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with Stefan Nestler

Shishapangma, the last take!



A chewing gum is not getting better by chewing it endlessly. There must come a time to spit it out. Stories are a similar ballgame. At a certain moment everything has been devoured a 1000 times. Then you should have the courage to draw a line under it before it becomes a never ending story, which is still only annoying. This will be my last blog post on the avalanche on Shishapangma which happened on next Saturday, exactly two years ago. Maybe not yet everything is said, but in my view it’s enough to close the chapter – and hopefully learn from it.

False impression

It was good that Martin Maier – as reported – kicked off the debate with his interview with the German magazine “Bergsteiger”. Now we have a fairly accurate idea of what really happened at that time, and in some details it defers from what had been previously reported. He wanted to correct this false impression, Martin said in a TV documentary of the German broadcaster “Bayerischer Rundfunk” (BR) on the events on Shishapangma in 2014, “because things that were said have been published somewhere and are accepted by the people as true and as a fact.”

Basti Haag (l.) and Andrea Zambaldi (r.) died in the avalanche

Basti Haag (l.) and Andrea Zambaldi (r.) died in the avalanche

The avalanche had killed the German Sebastian Haag and the Italian Andrea Zambaldi. Like the two, Maier had been swept down the slope 600 meters deep but unlike his climbing partners he had remained lying on the snow surface. In the end he was able to escape, seriously injured, by his own strength to the high camp. Benedikt Boehm and the Swiss Ueli Steck, who had had a lucky escape from the accident, had seen no possibility to traverse to the avalanche cone and had already descended when Martin reached the high camp.

Boehm: “I’m sorry”

Maier proved with pictures that had been taken with a high resolution camera from Base Camp: It was not Basti Haag who did the trail-breaking when the avalanche swept down – as Benedikt Boehm later said in various interviews – but Boehm himself. After long hesitation, Benedikt commented in the BR documentary for the first time on the accusation that he possibly had wanted to blame Haag for the accident. “If it has been understood this way, I’m very, very sorry,” Benedikt said. “It was never my intention to accuse anyone of having triggered the avalanche. Even if a single foot was decisive for what happened, it’s completely irrelevant, because we five had made a joint decision to go up there, of our own accord and of our own risk.” However, Boehm didn’t say why he had not corrected his first statements earlier – as Maier, according to his own words, had repeatedly asked him to do.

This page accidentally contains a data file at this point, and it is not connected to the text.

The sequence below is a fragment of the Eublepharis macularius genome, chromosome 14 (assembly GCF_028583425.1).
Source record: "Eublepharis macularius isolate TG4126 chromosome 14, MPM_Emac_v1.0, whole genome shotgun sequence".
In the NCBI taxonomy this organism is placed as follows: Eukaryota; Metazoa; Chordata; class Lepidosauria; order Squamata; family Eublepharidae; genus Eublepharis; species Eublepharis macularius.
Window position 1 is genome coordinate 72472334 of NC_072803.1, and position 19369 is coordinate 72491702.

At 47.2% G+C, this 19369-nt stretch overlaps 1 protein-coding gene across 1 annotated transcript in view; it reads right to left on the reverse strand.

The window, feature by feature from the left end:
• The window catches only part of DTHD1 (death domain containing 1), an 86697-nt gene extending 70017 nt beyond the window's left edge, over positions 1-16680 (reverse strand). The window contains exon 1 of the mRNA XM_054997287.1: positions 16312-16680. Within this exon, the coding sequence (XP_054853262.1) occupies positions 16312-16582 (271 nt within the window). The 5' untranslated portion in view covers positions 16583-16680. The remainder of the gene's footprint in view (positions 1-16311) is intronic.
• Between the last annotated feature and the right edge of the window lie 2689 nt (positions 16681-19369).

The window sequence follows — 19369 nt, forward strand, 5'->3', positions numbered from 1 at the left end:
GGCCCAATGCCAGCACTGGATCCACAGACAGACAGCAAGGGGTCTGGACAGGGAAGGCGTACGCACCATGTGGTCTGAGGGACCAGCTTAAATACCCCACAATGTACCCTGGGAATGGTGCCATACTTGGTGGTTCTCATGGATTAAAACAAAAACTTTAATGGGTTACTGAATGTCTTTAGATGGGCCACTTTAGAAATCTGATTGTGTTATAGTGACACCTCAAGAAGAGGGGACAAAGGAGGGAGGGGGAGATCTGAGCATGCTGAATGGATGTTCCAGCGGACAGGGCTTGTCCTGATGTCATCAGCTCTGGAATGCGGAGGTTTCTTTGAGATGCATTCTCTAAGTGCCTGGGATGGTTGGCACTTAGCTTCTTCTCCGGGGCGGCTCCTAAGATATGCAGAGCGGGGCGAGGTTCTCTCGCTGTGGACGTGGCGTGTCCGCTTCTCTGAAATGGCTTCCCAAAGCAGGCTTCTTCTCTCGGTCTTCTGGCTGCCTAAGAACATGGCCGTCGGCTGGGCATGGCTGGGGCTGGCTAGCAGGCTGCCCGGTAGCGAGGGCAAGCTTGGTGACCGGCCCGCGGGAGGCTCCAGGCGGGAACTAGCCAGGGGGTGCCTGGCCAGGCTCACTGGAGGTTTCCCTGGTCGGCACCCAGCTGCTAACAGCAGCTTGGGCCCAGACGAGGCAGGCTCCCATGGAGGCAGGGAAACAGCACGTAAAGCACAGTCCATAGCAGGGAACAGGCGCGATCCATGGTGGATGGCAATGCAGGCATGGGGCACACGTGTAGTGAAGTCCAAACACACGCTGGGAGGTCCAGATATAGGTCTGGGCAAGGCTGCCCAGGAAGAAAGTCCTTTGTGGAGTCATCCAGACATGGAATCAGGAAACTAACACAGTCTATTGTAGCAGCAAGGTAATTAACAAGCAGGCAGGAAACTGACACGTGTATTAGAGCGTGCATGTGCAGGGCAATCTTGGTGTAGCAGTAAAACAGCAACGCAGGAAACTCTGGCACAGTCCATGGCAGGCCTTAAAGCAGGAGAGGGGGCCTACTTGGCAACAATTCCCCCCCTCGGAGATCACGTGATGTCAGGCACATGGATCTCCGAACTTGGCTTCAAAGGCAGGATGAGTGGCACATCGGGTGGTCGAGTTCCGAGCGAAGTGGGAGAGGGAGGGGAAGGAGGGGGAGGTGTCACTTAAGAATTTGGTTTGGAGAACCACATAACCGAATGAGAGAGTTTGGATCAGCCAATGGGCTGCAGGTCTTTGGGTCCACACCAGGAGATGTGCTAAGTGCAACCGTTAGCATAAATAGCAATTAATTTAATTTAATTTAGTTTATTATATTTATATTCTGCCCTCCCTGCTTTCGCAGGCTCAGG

“Worst moment”

Bene Boehm (r.) and Basti Haag on Shishapangma

Bene Boehm (r.) and Basti Haag on Shishapangma

Also new was the information that Boehm and Steck had recognized from above that one of three other climbers was lying on the snow. “We have seen a colored dot,” Ueli told BR. “There was someone lying out there, you could see that. First he was moving, then he stopped and just lay in the snow.” Due to the great danger of avalanches, Boehm and Steck had decided not to traverse into the slope. “For me it was the worst thing I have ever experienced”, said Ueli. “You see someone down there, and you cannot get there.” In the BR film also Boehm described the decision to descend as “the worst moment of my life. I later did not want to go into detail because this story is so deep inside me. But in retrospect this was a mistake.”

“Very own responsibility”

He is still blaming himself for not having traversed to the avalanche cone to help Martin, Ueli Steck writes on his website under the headline “My principles on the mountain”: “I thank him for not reproaching me for that. I’m going to use the experience of this accident for similar decisions – which hopefully will never be necessary.” However, accidents like the avalanche on Shishapangma cannot be completely ruled out. “Mountaineering is one of the few activities that are not fully regulated, and thus each individual is allowed to determine the risks he is willing to take,” Ueli wrote. “But freedom also means responsibility. We all know that in the end we have to bear our very own responsibility for the risks of this beautiful sport.”
And what else can we learn from the debate about the avalanche on Shishapangma? One should stick with the truth, says Martin Maier. Absolutely!


22. September 2016 | 15:41